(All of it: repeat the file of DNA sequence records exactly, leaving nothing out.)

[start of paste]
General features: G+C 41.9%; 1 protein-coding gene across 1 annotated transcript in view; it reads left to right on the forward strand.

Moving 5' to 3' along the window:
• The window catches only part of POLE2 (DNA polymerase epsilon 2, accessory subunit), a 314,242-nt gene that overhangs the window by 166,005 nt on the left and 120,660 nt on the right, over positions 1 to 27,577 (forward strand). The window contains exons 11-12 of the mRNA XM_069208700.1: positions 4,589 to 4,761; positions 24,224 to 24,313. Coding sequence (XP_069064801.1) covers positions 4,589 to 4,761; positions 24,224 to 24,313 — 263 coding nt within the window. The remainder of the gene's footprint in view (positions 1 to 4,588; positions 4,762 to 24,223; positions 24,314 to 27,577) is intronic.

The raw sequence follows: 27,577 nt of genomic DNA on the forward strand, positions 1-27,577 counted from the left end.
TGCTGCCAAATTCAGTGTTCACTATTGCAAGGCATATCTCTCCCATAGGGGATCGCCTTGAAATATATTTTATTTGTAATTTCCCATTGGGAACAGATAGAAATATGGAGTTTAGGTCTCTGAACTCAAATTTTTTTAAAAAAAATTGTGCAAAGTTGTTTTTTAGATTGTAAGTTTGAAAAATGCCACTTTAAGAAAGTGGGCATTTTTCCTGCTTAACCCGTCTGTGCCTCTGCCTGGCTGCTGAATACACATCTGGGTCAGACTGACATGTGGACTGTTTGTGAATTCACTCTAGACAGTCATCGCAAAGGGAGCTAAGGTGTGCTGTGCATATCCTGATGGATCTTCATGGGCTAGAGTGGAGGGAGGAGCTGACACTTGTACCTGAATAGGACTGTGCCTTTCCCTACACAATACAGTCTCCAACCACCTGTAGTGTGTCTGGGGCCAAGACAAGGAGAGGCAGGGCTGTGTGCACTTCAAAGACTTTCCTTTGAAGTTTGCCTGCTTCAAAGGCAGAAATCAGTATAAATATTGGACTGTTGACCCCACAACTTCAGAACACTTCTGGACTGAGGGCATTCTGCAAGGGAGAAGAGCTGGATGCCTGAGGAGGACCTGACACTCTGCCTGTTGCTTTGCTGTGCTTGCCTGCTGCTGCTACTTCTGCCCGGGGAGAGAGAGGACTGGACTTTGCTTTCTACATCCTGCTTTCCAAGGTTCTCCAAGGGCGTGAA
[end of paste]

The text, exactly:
General features: G+C 41.9%; 1 protein-coding gene across 1 annotated transcript in view; it reads left to right on the forward strand.

Moving 5' to 3' along the window:
• The window catches only part of POLE2 (DNA polymerase epsilon 2, accessory subunit), a 314,242-nt gene that overhangs the window by 166,005 nt on the left and 120,660 nt on the right, over positions 1 to 27,577 (forward strand). The window contains exons 11-12 of the mRNA XM_069208700.1: positions 4,589 to 4,761; positions 24,224 to 24,313. Coding sequence (XP_069064801.1) covers positions 4,589 to 4,761; positions 24,224 to 24,313 — 263 coding nt within the window. The remainder of the gene's footprint in view (positions 1 to 4,588; positions 4,762 to 24,223; positions 24,314 to 27,577) is intronic.

The raw sequence follows: 27,577 nt of genomic DNA on the forward strand, positions 1-27,577 counted from the left end.
TGCTGCCAAATTCAGTGTTCACTATTGCAAGGCATATCTCTCCCATAGGGGATCGCCTTGAAATATATTTTATTTGTAATTTCCCATTGGGAACAGATAGAAATATGGAGTTTAGGTCTCTGAACTCAAATTTTTTTAAAAAAAATTGTGCAAAGTTGTTTTTTAGATTGTAAGTTTGAAAAATGCCACTTTAAGAAAGTGGGCATTTTTCCTGCTTAACCCGTCTGTGCCTCTGCCTGGCTGCTGAATACACATCTGGGTCAGACTGACATGTGGACTGTTTGTGAATTCACTCTAGACAGTCATCGCAAAGGGAGCTAAGGTGTGCTGTGCATATCCTGATGGATCTTCATGGGCTAGAGTGGAGGGAGGAGCTGACACTTGTACCTGAATAGGACTGTGCCTTTCCCTACACAATACAGTCTCCAACCACCTGTAGTGTGTCTGGGGCCAAGACAAGGAGAGGCAGGGCTGTGTGCACTTCAAAGACTTTCCTTTGAAGTTTGCCTGCTTCAAAGGCAGAAATCAGTATAAATATTGGACTGTTGACCCCACAACTTCAGAACACTTCTGGACTGAGGGCATTCTGCAAGGGAGAAGAGCTGGATGCCTGAGGAGGACCTGACACTCTGCCTGTTGCTTTGCTGTGCTTGCCTGCTGCTGCTACTTCTGCCCGGGGAGAGAGAGGACTGGACTTTGCTTTCTACATCCTGCTTTCCAAGGTTCTCCAAGGGCGTGAA